concussion in sport

What we should know about concussion

Georgie Mai Clinic Director

Georgie Mai
Clinic Director & Lead Sports Therapist

If you’ve suffered a concussion playing contact sport in or around Biggleswade, Bedfordshire, or if you’re responsible for somebody who does, then read on…

Concussion is a traumatic brain injury resulting in a disturbance of brain function . It happens most frequently in contact sports such as rugby, boxing, and ice-hockey, but can happen also in everyday life where we might receive a knock to the head.

If concussion is identified and managed quickly and correctly, it dramatically reduces the risk of more serious consequences developing. 

There are many symptoms of concussion – the most common being headache, dizziness, memory disturbance or balance problems.

The most important thing to stress is that loss of consciousness, i.e. being ‘knocked out’, is not a requirement for diagnosing concussion.  In fact, loss of consciousness occurs in less than 10% of concussions so we must never assume that somebody does not have a concussion if they did not black out.

Who is at risk?

Concussions can and do happen at any age.  However, children and adolescent athletes are:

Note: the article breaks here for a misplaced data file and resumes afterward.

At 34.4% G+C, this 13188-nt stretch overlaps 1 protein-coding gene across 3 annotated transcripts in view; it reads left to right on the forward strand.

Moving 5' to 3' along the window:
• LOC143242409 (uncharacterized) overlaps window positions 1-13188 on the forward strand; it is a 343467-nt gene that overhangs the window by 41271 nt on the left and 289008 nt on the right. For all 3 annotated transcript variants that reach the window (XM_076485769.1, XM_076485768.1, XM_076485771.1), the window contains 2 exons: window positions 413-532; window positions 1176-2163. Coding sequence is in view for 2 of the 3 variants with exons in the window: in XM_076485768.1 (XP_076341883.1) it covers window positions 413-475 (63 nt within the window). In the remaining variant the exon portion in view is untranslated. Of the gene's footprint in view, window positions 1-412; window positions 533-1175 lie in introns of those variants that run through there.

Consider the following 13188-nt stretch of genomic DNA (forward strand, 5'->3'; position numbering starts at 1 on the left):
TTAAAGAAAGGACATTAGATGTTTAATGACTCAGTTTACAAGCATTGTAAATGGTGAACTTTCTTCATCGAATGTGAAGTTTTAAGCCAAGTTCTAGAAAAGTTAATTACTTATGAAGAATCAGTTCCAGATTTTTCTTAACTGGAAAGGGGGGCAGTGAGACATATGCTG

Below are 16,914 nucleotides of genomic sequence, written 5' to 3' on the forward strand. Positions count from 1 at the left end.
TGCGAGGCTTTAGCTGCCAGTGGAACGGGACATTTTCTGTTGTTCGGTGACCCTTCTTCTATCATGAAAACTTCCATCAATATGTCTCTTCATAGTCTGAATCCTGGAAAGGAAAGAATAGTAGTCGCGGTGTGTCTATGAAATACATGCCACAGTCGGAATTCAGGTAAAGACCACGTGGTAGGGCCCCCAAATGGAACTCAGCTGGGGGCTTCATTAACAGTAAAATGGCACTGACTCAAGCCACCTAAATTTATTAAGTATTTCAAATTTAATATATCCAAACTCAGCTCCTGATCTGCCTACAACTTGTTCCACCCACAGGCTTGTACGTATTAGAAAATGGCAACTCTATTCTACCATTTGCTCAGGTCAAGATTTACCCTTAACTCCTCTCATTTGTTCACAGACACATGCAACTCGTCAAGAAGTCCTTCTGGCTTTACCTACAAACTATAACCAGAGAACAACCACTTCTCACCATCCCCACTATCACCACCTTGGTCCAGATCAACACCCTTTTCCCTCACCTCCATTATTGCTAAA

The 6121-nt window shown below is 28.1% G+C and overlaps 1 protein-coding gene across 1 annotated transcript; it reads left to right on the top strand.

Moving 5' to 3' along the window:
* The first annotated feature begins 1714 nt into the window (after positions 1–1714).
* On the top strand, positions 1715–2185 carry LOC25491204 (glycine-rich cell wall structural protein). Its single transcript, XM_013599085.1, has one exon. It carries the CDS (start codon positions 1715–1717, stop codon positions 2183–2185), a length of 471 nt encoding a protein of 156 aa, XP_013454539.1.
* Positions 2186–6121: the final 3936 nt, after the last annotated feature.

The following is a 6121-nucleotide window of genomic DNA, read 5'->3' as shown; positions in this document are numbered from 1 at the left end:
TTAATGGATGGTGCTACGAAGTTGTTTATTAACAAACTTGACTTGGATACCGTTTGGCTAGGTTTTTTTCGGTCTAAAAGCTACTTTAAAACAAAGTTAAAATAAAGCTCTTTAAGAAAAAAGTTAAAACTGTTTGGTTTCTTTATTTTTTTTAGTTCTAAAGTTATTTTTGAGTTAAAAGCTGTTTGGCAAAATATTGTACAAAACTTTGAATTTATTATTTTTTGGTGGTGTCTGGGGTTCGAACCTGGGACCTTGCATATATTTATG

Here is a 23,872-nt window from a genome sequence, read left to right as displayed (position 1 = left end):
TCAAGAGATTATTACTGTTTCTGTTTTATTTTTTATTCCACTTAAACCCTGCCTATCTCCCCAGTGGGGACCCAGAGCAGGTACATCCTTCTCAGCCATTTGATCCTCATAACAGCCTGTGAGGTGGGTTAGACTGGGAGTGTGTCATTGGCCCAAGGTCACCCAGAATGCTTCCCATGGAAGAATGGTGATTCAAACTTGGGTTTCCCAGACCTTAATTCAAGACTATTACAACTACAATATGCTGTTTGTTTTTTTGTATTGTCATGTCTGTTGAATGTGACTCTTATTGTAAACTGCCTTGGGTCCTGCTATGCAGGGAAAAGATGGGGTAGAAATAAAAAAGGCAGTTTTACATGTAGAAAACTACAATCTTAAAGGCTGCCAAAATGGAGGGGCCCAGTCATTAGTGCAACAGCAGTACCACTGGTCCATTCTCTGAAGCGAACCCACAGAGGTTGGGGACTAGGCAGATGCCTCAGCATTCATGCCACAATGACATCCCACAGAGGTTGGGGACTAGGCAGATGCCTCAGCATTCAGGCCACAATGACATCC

Athletes of any age who participate in contact sports and experience one or more concussions, may be at risk of developing long-term alterations in brain function and subsequent premature degeneration or aging of the nerves in the brain.

Between 40–50% of athletes who experience a moderate-to-severe traumatic brain injury (TBI), be it in rugby, boxing or a clash of heads in football for example are likely to experience neurological issues and potentially longer-term complications.

So the key take-home message is that fellow players, coaches, match officials, team managers, administrators and parents who observe a player displaying any of the signs of concussion, or witness a knock to the head where symptoms aren’t immediately obvious, MUST do their best to ensure that the player is removed from the field of play in a safe manner and is transferred into the hands of someone who is qualified to assess and manage the situation.

Understanding and management of concussion

We have a range of free downloadable concussion resources to help you understand the deeper statistics and what to do if you spot a concussion.  They are written by senior physiotherapists and consultants, and feature evidence-based information and best practice protocols.  But they are a light read with digestible bite-sized information for you and anyone in need of them.

The following Concussion Resources are available to you:

Of course, if you have any concerns or questions, please feel free to get in contact with us.  We’re here to help!

Georgie Mai.

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